During Science Foundation Ireland’s call for consultation on their Agenda 2020 and Strategy 2013 documents a number of interest groups, such as the RIA Committee for Astronomy and Space Sciences, sent letters supporting funding for basic research (which appeared to be diminished in the planned SFI budgets). The institute of Physics also sent letters to both SFI and Ireland’s minister for Research and Innovation, Sean Sherlock, TD.
An except from the IOP Letter to SFI:
Science Foundation Ireland Consultation – Strategy Agenda 2020 and Operational Plan for 2013
While welcoming Science Foundation Ireland’s excellence driven agenda, the Institute of Physics calls attention to the apparent lack of any specific funding for excellent research for knowledge (frontiers research), which falls outside the 14 nominated priority research areas. The Institute suggests a specific fund, based on 10% of SFI’s annual budget to be directed towards areas not covered elsewhere in SFI’s budget.
The importance of such research is well-recognised globally as an essential part of supporting science in general and, in particular, leading to long term economic gains. Without it, Ireland runs a considerable risk of losing exceptional talent to overseas competitor nations, reputational damage to our emerging position as an innovative country, the consequent difficulty of attracting world-class researchers and industry here and the very significant demoralising effect on Irish scientists. Even 10% of SFI’s total budget is probably too small to build a competitive scientific community that can win downstream EU funding. In a wider context Ireland should invest 10% of its core science research budget of €500M annually, into basic research.
This response also includes comments on SFI’s public outreach programme and its aims to increase numbers taking science at second-level. The IOP position articulated in this response has broad support from physicists working in industry, applied research and basic research.
An excerpt from the IOP Letter to Minister Sherlock:
Re: SFI Consultation – Strategy Agenda 2020 and Operational Plan for 2013
The Institute of Physics in Ireland has submitted a response to the SFI Consultation – Strategy Agenda 2020 and Operational Plan for 2013 as attached. We would like firstly to note appreciation for the continuing government efforts to fund science research and see this as essential to Ireland’s economic recovery. Within the budget given, though, we would view with some concern the marginalisation of fundamental research and would particularly ask you to note the following:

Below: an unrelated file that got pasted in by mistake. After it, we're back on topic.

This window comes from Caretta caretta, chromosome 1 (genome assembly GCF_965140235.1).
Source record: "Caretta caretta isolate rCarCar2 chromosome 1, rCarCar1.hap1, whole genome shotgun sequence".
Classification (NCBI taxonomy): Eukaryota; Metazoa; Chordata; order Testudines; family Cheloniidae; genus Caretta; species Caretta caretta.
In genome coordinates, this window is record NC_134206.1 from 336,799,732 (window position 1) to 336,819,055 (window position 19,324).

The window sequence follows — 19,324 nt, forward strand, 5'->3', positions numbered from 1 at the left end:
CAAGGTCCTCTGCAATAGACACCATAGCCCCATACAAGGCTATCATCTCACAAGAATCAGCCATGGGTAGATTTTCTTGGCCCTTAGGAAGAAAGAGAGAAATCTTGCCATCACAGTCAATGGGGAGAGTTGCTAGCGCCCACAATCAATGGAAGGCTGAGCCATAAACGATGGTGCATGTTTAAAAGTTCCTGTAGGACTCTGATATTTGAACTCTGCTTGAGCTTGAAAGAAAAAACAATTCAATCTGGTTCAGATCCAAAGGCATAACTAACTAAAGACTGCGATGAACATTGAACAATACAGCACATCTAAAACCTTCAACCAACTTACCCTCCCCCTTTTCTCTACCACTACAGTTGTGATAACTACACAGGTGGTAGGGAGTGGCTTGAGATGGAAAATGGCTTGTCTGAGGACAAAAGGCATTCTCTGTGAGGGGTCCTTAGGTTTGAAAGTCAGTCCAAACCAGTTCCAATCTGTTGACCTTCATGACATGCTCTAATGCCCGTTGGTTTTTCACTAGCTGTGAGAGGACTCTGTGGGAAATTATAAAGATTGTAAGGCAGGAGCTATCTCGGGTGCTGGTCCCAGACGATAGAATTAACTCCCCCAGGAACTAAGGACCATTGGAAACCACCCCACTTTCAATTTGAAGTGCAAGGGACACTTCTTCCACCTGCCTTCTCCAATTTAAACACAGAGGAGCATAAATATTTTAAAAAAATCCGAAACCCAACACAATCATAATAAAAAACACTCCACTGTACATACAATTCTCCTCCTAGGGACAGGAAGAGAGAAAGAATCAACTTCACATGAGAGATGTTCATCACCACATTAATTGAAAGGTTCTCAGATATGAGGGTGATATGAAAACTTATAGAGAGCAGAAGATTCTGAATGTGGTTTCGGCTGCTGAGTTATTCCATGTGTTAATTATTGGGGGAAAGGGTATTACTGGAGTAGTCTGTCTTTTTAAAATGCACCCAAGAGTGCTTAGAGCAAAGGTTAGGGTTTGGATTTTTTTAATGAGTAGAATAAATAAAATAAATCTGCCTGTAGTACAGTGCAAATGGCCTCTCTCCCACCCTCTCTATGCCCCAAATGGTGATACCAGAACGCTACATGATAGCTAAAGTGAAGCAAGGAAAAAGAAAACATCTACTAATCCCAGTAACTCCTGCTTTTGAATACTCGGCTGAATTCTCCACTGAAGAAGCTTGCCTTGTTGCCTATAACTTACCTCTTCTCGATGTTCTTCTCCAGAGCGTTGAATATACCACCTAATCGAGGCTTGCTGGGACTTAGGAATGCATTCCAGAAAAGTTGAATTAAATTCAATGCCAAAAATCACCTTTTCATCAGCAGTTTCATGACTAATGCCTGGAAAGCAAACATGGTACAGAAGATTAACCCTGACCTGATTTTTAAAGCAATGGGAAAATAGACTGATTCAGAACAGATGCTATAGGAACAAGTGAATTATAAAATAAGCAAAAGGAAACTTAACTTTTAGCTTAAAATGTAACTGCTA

1. Research in basic physics produces graduates with significant numerical and technical skills which are in high demand by industry
2. Basic research is part of an eco-system which feeds directly into applied and translational research which lead to direct links to industry – these areas are all interlinked and cannot produce results alone
3. Fundamental physics such as the study of the origins of the universe is a significant driver of interest in science. Students are attracted to those colleges offering expertise in these areas. Colleges cannot provide this expertise without continuity of funding in the relevant research areas.
The report of the National Research Prioritisation Exercise makes clear that such research must continue to be funded along with the recommended priority areas. However it is not clear currently what government agency is tasked with this. We would very much appreciate your attention to this and would be very willing to meet at any time to discuss this further.
On Wednesday, October 17th, SFI hosted a “webinar” to discuss how the Agenda 2020 and Strategy 2013 documents would be altered, in response to input from the consultation. One of the main points is, instead of having 95% of SFI’s funding allocated to the National Research Prioritisation, leaving 5% open for proposals outside of the NRP, now 100% of proposals must fall under the NRP. SFI conceded in the presentation that pure maths is left out of these calls, but that funding for PhDs is the most essential ingredient for pure maths research. So, in response, SFI has plans to introduce a postgraduate funding scheme, where by the student will partner with industry and will likely be required to take business courses.
Listen to the webinar yourself.